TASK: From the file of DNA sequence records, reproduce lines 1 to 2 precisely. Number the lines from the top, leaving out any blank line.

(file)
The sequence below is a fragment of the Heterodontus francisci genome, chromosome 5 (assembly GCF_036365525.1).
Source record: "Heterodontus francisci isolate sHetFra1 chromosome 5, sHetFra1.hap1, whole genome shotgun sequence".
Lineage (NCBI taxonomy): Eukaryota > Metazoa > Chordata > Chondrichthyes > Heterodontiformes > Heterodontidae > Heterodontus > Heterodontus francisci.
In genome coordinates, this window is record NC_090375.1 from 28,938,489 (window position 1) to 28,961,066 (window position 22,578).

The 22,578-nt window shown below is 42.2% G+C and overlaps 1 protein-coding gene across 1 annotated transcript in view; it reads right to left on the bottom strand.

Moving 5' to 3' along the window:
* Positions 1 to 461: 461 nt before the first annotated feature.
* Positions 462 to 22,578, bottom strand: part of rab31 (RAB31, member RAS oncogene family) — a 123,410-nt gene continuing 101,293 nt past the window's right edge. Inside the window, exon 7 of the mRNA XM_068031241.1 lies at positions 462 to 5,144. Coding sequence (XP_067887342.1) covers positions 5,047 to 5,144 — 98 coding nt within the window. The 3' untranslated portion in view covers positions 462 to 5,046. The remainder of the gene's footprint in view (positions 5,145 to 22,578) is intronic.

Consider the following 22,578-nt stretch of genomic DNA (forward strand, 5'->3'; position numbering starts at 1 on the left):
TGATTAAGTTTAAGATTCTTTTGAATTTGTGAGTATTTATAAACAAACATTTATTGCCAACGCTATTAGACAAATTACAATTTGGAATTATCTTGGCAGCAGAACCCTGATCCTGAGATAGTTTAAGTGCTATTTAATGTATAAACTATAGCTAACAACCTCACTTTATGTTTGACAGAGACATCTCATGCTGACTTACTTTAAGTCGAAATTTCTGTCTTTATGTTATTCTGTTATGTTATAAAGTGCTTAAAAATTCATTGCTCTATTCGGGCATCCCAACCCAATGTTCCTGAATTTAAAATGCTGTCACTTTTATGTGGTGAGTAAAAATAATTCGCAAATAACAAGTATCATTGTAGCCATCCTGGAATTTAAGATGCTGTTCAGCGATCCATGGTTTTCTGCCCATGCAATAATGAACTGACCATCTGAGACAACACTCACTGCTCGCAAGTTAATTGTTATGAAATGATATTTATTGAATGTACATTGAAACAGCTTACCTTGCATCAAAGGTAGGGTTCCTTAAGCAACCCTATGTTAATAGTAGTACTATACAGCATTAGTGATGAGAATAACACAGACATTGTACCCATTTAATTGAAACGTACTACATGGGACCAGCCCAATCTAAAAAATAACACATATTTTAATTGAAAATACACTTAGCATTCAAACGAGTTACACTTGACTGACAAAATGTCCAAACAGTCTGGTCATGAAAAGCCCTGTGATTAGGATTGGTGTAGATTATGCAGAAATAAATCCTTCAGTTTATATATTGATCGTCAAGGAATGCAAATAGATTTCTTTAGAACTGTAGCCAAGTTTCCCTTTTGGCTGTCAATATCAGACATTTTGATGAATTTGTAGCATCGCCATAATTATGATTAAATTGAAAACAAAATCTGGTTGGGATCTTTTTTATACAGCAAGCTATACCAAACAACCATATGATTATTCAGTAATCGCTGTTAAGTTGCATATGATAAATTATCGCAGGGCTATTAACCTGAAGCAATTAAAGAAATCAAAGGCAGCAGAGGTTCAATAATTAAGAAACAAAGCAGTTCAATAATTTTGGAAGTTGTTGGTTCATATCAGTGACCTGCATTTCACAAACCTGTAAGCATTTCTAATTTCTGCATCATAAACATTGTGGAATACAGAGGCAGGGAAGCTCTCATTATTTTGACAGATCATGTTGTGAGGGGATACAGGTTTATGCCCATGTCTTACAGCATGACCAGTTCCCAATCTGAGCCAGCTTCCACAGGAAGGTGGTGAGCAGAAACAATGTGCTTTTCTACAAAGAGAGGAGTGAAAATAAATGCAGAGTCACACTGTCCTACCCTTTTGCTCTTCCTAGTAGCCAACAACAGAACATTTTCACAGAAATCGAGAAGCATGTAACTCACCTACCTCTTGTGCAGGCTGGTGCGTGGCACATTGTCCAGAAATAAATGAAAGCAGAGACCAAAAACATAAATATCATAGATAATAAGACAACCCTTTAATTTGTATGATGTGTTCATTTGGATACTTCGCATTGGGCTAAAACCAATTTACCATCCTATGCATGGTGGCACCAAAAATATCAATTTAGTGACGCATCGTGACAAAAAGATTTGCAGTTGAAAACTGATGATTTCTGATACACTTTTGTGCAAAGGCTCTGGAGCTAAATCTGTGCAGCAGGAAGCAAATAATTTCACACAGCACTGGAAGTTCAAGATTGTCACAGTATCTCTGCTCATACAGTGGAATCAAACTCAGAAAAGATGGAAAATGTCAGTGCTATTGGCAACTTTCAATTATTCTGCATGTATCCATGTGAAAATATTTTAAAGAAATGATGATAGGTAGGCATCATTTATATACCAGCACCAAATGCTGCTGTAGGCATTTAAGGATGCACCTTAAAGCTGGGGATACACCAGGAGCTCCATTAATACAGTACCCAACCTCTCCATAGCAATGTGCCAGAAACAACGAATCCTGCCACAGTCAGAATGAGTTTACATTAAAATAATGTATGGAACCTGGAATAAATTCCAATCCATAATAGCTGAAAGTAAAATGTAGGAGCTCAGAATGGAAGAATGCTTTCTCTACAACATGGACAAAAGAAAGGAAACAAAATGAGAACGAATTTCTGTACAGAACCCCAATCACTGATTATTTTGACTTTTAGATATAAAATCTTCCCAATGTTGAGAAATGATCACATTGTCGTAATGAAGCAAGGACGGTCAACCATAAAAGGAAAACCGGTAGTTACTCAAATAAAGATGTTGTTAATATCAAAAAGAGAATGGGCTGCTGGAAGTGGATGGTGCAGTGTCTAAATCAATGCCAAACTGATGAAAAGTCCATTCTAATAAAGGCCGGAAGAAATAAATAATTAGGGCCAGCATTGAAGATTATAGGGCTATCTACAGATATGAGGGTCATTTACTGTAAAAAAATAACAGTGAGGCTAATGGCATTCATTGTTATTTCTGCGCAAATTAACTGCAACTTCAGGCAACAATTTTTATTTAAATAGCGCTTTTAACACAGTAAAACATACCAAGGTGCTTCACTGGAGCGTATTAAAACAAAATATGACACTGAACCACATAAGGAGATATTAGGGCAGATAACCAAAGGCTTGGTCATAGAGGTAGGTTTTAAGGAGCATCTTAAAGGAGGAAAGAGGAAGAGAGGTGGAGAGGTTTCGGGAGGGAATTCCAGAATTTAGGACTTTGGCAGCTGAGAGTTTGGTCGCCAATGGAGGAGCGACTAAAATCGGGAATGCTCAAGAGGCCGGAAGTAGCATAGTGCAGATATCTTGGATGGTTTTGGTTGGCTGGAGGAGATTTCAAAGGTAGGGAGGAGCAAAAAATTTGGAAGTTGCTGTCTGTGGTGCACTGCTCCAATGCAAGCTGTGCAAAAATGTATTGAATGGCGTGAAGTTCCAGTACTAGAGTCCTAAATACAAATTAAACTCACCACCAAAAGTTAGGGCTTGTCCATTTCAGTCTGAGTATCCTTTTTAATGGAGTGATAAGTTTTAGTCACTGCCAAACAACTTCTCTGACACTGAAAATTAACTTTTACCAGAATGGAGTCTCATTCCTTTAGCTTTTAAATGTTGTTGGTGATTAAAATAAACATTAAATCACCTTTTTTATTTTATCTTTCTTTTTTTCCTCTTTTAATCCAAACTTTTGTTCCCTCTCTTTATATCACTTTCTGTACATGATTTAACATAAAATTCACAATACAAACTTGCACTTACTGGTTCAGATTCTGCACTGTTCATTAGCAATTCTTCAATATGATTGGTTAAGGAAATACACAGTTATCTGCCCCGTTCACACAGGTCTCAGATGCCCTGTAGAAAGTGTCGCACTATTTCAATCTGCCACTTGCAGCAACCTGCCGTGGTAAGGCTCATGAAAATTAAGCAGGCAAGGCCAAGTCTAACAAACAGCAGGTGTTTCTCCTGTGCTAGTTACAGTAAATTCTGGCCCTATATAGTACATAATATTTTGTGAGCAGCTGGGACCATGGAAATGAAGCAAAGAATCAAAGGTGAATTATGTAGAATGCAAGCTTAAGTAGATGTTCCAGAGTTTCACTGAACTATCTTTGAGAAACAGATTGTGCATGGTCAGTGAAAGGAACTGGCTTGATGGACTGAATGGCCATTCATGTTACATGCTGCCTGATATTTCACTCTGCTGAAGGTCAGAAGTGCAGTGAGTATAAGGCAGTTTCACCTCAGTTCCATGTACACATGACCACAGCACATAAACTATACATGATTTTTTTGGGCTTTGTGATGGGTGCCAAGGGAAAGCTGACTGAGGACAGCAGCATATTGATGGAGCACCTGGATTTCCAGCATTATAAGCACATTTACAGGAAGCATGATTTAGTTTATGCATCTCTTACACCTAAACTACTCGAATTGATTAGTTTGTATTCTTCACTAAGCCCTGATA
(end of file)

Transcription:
The sequence below is a fragment of the Heterodontus francisci genome, chromosome 5 (assembly GCF_036365525.1).
Source record: "Heterodontus francisci isolate sHetFra1 chromosome 5, sHetFra1.hap1, whole genome shotgun sequence".